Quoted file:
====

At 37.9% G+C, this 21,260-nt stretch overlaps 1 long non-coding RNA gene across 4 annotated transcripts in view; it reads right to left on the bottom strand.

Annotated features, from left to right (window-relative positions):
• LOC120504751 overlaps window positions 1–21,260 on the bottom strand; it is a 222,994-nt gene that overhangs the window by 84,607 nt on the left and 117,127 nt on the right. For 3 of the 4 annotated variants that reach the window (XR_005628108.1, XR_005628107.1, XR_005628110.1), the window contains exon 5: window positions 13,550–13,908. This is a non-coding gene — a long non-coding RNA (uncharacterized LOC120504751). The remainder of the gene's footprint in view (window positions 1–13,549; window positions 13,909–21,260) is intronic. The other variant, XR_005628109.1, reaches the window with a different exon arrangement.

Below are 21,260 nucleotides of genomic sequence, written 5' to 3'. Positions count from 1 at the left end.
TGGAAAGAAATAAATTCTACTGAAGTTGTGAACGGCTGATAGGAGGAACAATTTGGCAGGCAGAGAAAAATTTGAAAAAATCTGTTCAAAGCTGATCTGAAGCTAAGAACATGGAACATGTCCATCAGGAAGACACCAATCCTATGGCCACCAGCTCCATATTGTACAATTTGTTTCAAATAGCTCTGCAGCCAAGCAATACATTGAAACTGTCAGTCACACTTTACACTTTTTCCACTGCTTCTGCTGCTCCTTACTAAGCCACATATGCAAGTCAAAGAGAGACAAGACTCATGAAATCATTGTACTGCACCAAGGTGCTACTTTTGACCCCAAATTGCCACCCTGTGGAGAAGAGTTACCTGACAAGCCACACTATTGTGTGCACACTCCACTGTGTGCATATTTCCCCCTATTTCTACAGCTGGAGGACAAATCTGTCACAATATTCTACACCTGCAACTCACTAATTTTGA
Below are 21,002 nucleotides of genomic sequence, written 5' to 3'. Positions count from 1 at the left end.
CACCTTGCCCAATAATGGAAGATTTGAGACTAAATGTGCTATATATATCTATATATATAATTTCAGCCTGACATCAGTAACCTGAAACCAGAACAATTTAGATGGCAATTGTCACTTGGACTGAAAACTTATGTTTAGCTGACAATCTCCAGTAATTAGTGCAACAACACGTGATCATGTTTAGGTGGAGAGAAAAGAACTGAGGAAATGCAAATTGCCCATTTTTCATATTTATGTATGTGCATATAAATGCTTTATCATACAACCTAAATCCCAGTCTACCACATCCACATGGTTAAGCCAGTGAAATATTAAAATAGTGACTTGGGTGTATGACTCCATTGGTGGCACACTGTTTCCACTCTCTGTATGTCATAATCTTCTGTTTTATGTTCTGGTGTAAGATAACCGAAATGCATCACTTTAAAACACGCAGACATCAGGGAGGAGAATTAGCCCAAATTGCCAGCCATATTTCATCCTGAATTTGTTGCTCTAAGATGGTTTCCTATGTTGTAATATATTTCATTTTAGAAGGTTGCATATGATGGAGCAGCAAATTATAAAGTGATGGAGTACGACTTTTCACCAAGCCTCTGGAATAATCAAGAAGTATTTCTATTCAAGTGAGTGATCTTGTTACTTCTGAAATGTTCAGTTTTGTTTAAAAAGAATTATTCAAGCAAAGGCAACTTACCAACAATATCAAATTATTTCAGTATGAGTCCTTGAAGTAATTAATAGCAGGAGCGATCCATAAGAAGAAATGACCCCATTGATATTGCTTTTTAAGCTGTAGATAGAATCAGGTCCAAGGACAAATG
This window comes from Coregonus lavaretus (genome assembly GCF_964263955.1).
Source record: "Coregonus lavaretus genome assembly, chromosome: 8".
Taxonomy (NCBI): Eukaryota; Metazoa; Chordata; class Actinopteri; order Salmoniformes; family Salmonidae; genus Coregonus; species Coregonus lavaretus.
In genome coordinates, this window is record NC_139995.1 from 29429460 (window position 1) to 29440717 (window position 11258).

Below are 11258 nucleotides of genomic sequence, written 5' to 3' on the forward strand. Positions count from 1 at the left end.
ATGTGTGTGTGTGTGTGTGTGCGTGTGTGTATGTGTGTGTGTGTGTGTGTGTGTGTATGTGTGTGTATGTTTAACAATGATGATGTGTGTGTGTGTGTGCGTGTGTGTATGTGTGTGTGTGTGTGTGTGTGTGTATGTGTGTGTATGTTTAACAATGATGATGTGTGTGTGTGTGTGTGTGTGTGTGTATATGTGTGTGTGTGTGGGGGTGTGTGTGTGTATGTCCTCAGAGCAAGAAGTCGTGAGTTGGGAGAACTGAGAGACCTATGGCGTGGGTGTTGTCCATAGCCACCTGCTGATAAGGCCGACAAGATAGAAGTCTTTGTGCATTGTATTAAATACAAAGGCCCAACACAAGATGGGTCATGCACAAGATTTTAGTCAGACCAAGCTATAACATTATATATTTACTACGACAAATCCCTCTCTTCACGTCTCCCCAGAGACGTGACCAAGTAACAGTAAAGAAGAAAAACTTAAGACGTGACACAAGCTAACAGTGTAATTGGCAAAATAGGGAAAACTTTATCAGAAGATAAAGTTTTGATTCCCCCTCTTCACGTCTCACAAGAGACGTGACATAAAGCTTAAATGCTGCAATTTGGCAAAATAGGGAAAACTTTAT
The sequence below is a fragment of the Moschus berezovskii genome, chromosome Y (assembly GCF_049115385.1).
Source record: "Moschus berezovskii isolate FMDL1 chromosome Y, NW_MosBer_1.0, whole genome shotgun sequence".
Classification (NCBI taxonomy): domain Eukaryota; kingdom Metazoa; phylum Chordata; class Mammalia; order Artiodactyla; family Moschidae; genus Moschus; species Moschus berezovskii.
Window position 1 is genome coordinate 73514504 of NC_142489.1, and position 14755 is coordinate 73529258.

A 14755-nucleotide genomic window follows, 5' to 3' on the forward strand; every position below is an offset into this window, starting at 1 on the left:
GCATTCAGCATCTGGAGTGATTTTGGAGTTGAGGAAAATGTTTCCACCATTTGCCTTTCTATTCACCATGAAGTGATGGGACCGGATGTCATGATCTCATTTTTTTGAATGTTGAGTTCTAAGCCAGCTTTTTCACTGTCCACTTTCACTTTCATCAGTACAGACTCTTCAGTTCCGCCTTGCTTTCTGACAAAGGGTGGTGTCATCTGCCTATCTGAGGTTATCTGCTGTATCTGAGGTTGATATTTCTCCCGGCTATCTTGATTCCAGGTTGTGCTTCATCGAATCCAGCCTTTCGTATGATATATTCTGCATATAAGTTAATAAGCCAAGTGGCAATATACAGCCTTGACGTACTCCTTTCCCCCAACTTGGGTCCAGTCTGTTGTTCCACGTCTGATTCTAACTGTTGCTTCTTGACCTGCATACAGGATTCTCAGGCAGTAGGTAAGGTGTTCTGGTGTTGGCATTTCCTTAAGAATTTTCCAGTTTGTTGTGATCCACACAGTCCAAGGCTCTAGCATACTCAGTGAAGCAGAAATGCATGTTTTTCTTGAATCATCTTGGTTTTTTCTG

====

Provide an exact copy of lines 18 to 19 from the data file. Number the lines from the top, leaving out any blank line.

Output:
A 14755-nucleotide genomic window follows, 5' to 3' on the forward strand; every position below is an offset into this window, starting at 1 on the left:
GCATTCAGCATCTGGAGTGATTTTGGAGTTGAGGAAAATGTTTCCACCATTTGCCTTTCTATTCACCATGAAGTGATGGGACCGGATGTCATGATCTCATTTTTTTGAATGTTGAGTTCTAAGCCAGCTTTTTCACTGTCCACTTTCACTTTCATCAGTACAGACTCTTCAGTTCCGCCTTGCTTTCTGACAAAGGGTGGTGTCATCTGCCTATCTGAGGTTATCTGCTGTATCTGAGGTTGATATTTCTCCCGGCTATCTTGATTCCAGGTTGTGCTTCATCGAATCCAGCCTTTCGTATGATATATTCTGCATATAAGTTAATAAGCCAAGTGGCAATATACAGCCTTGACGTACTCCTTTCCCCCAACTTGGGTCCAGTCTGTTGTTCCACGTCTGATTCTAACTGTTGCTTCTTGACCTGCATACAGGATTCTCAGGCAGTAGGTAAGGTGTTCTGGTGTTGGCATTTCCTTAAGAATTTTCCAGTTTGTTGTGATCCACACAGTCCAAGGCTCTAGCATACTCAGTGAAGCAGAAATGCATGTTTTTCTTGAATCATCTTGGTTTTTTCTG